Lajos Bokros claims that he is a “right-winger”

Lajos Bokros sent an email to all members of the European Parlaiment as discussed here to call attention to his remarks in yesterday’s debate. Bokros, who refused to speak in Hungarian on the floor, noted that his remarks were “factual and without emotion. It is coming from the right, not the left.”  The claim of Bokros belonging to the “right” have already raised some eyebrows. As a fellow MEP notes, Bokros was a member of MSZMP, a member of MSZP, an MP for MSZP and a member of the MSZP-SZDSZ government, all on the left. Bokros later also “misremembered” (or – as some say- lied) about being a registered member of the MSZP party. Bokros is also mentioned in the infamous Őszöd Speech of Ferenc Gyurcsány as an important person around MSZP:

With whoever influential opinion-shaper around the Hungarian Socialist Party in macroeconomy-related matters, from Kornai to Bokros, from Békesi to Surányi, from Vértes to heaven-knows-who, we have discussed, suffered, yelled it through. 

But is it possible that Bokros has changed his mind and really moved to the right after all of that?  In 2006 Bokros was also elected as the honorary president of the MSZP platform “Reason and responsibility”.  In 2009 after Gyurcsany’s resignation, Bokros immediately said that he wants to be prime minister in an MSZP-SZDSZ-MDF coalition government (MSZP held 190 seats at the time SZDSZ and MDF both had under 20).  Bokros completely abandoned the party that got him elected into the EP. The relationship turned so sour that they are suing Bokros for 280 million forints ($1.2 million or £767,000). Apparently the old leadership of MDF took on a huge pile of debt and signed unfavourable contracts to get Bokros elected. The party alleges that he defrauded them and their supporters by cutting all ties with them once in the EP. Bokros asked for the suit to be thrown out but wasn’t successful.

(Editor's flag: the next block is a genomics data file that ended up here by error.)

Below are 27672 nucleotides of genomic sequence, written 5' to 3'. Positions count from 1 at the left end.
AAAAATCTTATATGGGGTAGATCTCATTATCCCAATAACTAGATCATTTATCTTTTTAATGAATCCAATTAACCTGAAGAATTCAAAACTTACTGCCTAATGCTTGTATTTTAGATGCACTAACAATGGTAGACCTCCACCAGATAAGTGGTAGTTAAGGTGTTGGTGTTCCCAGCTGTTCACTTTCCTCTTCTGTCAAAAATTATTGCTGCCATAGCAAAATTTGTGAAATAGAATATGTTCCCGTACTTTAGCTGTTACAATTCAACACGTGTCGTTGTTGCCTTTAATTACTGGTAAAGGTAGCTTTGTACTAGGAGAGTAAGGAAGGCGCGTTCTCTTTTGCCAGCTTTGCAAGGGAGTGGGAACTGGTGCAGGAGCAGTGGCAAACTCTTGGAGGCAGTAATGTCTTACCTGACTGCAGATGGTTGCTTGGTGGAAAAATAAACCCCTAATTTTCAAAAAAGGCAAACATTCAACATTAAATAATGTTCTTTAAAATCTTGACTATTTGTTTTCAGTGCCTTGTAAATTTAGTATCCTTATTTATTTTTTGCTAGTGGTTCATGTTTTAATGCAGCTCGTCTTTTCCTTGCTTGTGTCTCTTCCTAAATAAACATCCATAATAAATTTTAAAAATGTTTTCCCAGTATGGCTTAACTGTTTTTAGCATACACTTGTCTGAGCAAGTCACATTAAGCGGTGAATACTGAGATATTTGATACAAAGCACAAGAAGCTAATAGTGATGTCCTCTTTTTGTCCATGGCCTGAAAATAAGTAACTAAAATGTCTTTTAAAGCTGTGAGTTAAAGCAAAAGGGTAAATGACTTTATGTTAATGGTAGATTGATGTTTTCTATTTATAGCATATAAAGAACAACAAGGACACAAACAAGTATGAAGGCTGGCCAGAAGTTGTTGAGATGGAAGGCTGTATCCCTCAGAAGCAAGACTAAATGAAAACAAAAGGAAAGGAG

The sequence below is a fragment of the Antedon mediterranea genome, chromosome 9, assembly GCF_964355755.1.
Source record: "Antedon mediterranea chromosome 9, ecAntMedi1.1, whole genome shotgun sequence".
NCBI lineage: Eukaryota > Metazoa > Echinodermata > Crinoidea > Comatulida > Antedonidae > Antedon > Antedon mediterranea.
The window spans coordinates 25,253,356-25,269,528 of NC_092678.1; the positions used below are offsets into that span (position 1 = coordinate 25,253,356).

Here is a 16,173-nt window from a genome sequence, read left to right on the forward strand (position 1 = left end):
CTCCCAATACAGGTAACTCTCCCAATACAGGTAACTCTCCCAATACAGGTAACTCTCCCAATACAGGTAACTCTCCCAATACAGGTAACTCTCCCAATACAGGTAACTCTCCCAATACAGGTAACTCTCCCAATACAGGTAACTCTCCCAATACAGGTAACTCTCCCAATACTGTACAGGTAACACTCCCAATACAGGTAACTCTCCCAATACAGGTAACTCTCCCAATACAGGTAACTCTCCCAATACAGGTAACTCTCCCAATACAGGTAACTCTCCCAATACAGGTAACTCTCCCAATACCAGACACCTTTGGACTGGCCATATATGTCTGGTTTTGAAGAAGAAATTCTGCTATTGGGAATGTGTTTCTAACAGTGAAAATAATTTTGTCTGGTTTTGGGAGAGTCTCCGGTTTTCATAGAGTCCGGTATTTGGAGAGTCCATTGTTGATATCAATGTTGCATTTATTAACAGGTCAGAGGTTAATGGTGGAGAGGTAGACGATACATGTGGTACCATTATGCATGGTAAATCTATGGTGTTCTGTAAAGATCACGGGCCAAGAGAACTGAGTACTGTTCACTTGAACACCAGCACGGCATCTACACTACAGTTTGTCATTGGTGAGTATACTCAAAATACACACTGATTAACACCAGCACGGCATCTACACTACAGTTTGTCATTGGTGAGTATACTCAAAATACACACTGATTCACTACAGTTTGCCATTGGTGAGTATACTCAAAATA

But that was all in the past, maybe Bokros means that he became right-wing more recently? Well, that’s not exactly the case:

former MSZP PM Gyurcsany with Bokros and Békesi in 2012 January

This entry was posted in General. Bookmark the permalink.

7 Responses to Lajos Bokros claims that he is a “right-winger”

  1. Budapest Libertarian says:

    Is this the same Bokros that Dan Hannan waxes lyrical over?:

    Do your reseach on Hannan and come back to me about how much a socialist he is.

  2. Expat says:

    Unfortunately in Hungary the political spectrum is all messed up. People call Fidesz right-wing and conservative, whereas it is socialist and reactionary party (not in name, but in policies and outlook) with its love for an all-power Hungarian state providing for people from cradle to grave.

    MSzP is a much more market-friendly Blairite party (although the Blairite element seems to have left to join DK). So, yes, Bokros is from the right, and is much more so than the currently Fidesz socialists in power right now (please note small “s”). He was elected on MDF’s list, and MDF was the only genuinely conservative party in the last parliament.

    (If this confuses you, please note I am ignoring the names of the parties and the popular classification of the parties – I am just analysing them on their history, policies and actions over the 6 years I have lived in Hungary.)

    Just because all the liberals and left-wingers oppose them, it doesn’t mean Fidesz are right (pun intended). It just means Fidesz are clumsy and unpopular.

  3. Expat, so you assert that MSZP itself is of the right and Fidesz of the left? But then how do you explain the fact that the European Socialist party supports MSZP (and has them as a member) whereas the European Peoples Party supports Fidesz (and has them as a member)

    Why does Bokros “misremember” his membership in MSZP and ministership under Horn (hope you won’t accuse Horn of being left-wing next)